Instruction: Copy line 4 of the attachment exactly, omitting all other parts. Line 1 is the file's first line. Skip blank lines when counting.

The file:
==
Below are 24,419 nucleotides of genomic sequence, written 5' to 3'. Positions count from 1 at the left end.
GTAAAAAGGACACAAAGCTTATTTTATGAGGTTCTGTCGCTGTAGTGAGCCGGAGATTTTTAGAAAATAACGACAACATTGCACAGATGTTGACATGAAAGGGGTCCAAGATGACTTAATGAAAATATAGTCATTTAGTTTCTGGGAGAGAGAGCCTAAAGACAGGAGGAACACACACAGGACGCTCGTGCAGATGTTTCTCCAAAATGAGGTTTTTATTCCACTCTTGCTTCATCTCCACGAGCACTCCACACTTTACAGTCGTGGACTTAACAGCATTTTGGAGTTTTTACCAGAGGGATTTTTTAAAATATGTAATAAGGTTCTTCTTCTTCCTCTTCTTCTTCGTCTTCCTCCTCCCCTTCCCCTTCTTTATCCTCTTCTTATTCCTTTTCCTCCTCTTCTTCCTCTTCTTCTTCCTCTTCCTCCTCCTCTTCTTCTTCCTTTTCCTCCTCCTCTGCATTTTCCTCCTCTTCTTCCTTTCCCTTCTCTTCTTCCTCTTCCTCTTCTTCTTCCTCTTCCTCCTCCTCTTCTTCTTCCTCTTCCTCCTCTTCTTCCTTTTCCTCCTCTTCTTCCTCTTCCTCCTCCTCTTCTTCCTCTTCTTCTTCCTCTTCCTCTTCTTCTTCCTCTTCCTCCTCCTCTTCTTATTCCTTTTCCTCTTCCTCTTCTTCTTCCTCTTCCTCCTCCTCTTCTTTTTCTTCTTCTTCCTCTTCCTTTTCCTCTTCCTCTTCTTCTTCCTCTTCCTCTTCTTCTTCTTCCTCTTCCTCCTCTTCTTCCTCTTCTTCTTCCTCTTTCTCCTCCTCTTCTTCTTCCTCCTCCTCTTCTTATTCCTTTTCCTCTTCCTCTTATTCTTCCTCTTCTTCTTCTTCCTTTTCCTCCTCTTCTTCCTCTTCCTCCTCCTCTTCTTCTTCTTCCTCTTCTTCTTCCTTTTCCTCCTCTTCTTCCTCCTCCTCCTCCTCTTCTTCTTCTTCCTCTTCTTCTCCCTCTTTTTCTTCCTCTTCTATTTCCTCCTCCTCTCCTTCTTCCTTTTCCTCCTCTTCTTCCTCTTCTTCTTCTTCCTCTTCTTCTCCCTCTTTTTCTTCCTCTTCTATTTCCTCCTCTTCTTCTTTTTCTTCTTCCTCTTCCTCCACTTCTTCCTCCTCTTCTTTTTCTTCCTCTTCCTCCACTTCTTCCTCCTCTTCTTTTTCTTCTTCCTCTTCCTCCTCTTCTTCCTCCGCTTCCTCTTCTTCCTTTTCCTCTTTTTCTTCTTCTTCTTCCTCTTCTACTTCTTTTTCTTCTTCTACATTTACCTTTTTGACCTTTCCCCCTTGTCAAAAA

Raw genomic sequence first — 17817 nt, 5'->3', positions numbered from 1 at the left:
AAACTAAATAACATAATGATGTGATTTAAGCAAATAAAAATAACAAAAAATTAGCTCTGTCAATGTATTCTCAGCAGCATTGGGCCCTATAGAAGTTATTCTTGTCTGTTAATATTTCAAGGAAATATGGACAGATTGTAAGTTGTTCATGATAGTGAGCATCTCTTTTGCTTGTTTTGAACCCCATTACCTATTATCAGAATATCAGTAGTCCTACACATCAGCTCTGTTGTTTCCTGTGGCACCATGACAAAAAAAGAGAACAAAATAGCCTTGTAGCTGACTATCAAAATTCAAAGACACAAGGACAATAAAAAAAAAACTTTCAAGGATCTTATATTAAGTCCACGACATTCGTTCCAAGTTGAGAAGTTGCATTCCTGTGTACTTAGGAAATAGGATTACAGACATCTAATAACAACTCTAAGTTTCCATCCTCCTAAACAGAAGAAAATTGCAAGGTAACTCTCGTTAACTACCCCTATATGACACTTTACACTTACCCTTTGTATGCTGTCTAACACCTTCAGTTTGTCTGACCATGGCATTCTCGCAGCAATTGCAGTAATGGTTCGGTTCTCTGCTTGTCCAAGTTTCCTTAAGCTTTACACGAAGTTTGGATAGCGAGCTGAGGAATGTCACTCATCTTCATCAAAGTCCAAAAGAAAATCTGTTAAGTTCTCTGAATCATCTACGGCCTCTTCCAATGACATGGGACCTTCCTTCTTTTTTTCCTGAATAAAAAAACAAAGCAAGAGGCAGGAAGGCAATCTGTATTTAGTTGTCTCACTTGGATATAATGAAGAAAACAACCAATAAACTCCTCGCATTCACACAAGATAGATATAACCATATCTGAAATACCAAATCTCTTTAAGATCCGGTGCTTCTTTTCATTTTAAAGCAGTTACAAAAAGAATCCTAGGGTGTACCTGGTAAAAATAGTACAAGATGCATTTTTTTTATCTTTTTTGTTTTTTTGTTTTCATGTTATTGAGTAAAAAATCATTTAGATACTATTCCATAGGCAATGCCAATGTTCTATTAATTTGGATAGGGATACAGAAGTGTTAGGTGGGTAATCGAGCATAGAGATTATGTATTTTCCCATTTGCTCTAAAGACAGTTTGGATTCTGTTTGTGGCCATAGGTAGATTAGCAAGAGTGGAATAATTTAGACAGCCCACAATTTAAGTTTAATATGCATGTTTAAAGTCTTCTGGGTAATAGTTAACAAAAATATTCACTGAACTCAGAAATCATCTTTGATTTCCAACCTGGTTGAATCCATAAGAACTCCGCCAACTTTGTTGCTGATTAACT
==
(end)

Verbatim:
AAACTAAATAACATAATGATGTGATTTAAGCAAATAAAAATAACAAAAAATTAGCTCTGTCAATGTATTCTCAGCAGCATTGGGCCCTATAGAAGTTATTCTTGTCTGTTAATATTTCAAGGAAATATGGACAGATTGTAAGTTGTTCATGATAGTGAGCATCTCTTTTGCTTGTTTTGAACCCCATTACCTATTATCAGAATATCAGTAGTCCTACACATCAGCTCTGTTGTTTCCTGTGGCACCATGACAAAAAAAGAGAACAAAATAGCCTTGTAGCTGACTATCAAAATTCAAAGACACAAGGACAATAAAAAAAAAACTTTCAAGGATCTTATATTAAGTCCACGACATTCGTTCCAAGTTGAGAAGTTGCATTCCTGTGTACTTAGGAAATAGGATTACAGACATCTAATAACAACTCTAAGTTTCCATCCTCCTAAACAGAAGAAAATTGCAAGGTAACTCTCGTTAACTACCCCTATATGACACTTTACACTTACCCTTTGTATGCTGTCTAACACCTTCAGTTTGTCTGACCATGGCATTCTCGCAGCAATTGCAGTAATGGTTCGGTTCTCTGCTTGTCCAAGTTTCCTTAAGCTTTACACGAAGTTTGGATAGCGAGCTGAGGAATGTCACTCATCTTCATCAAAGTCCAAAAGAAAATCTGTTAAGTTCTCTGAATCATCTACGGCCTCTTCCAATGACATGGGACCTTCCTTCTTTTTTTCCTGAATAAAAAAACAAAGCAAGAGGCAGGAAGGCAATCTGTATTTAGTTGTCTCACTTGGATATAATGAAGAAAACAACCAATAAACTCCTCGCATTCACACAAGATAGATATAACCATATCTGAAATACCAAATCTCTTTAAGATCCGGTGCTTCTTTTCATTTTAAAGCAGTTACAAAAAGAATCCTAGGGTGTACCTGGTAAAAATAGTACAAGATGCATTTTTTTTATCTTTTTTGTTTTTTTGTTTTCATGTTATTGAGTAAAAAATCATTTAGATACTATTCCATAGGCAATGCCAATGTTCTATTAATTTGGATAGGGATACAGAAGTGTTAGGTGGGTAATCGAGCATAGAGATTATGTATTTTCCCATTTGCTCTAAAGACAGTTTGGATTCTGTTTGTGGCCATAGGTAGATTAGCAAGAGTGGAATAATTTAGACAGCCCACAATTTAAGTTTAATATGCATGTTTAAAGTCTTCTGGGTAATAGTTAACAAAAATATTCACTGAACTCAGAAATCATCTTTGATTTCCAACCTGGTTGAATCCATAAGAACTCCGCCAACTTTGTTGCTGATTAACT